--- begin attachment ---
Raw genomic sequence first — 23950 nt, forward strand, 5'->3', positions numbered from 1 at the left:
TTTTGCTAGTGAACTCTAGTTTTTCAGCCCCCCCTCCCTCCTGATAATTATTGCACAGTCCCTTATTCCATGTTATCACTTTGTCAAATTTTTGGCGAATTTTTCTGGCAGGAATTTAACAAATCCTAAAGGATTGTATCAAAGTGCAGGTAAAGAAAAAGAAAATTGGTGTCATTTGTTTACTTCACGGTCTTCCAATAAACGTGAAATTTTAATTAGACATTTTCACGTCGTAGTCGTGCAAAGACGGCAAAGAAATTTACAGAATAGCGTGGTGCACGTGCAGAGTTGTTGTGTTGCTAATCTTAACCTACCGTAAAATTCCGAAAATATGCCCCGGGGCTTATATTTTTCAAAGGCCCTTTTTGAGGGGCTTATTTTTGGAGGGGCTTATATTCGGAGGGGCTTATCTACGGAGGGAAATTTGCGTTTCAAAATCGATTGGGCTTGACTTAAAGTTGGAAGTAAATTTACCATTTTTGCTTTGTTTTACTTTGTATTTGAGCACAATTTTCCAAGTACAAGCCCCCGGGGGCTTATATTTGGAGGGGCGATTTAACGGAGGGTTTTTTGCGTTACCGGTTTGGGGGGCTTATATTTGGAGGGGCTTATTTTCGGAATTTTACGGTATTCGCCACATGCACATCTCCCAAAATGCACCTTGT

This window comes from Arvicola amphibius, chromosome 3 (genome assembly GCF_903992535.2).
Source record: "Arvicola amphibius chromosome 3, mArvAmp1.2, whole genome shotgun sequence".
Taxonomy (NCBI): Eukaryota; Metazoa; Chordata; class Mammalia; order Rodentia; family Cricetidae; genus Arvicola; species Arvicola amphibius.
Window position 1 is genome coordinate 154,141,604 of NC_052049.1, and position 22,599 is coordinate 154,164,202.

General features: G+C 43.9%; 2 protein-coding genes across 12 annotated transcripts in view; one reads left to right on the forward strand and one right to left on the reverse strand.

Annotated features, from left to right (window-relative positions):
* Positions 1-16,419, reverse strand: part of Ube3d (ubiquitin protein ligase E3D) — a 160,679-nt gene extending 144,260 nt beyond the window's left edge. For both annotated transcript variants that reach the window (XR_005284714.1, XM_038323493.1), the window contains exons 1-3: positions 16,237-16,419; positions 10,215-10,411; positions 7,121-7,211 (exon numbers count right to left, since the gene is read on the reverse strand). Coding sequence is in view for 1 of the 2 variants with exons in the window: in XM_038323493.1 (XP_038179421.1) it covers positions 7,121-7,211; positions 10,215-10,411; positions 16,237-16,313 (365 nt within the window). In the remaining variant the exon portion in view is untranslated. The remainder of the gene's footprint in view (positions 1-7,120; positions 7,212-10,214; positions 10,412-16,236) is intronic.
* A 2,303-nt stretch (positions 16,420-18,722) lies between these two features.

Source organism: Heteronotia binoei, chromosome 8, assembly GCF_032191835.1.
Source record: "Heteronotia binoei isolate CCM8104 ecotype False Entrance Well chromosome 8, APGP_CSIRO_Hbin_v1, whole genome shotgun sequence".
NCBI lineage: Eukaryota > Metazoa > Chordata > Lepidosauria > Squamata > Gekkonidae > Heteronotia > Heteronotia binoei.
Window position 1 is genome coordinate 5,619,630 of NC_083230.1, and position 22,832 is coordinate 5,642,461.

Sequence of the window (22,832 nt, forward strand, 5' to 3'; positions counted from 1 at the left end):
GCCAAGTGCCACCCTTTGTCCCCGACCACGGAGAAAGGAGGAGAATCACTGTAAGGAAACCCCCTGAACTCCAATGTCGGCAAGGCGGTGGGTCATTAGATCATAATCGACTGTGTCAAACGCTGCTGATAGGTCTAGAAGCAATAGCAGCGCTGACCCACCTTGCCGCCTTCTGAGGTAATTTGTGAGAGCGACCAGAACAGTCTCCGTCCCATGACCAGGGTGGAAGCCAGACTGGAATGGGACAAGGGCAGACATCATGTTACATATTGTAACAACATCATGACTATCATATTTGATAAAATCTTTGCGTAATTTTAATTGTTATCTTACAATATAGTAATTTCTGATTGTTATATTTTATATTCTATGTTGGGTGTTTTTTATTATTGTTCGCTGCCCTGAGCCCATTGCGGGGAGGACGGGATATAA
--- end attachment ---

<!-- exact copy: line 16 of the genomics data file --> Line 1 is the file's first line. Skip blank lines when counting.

GCCAAGTGCCACCCTTTGTCCCCGACCACGGAGAAAGGAGGAGAATCACTGTAAGGAAACCCCCTGAACTCCAATGTCGGCAAGGCGGTGGGTCATTAGATCATAATCGACTGTGTCAAACGCTGCTGATAGGTCTAGAAGCAATAGCAGCGCTGACCCACCTTGCCGCCTTCTGAGGTAATTTGTGAGAGCGACCAGAACAGTCTCCGTCCCATGACCAGGGTGGAAGCCAGACTGGAATGGGACAAGGGCAGACATCATGTTACATATTGTAACAACATCATGACTATCATATTTGATAAAATCTTTGCGTAATTTTAATTGTTATCTTACAATATAGTAATTTCTGATTGTTATATTTTATATTCTATGTTGGGTGTTTTTTATTATTGTTCGCTGCCCTGAGCCCATTGCGGGGAGGACGGGATATAA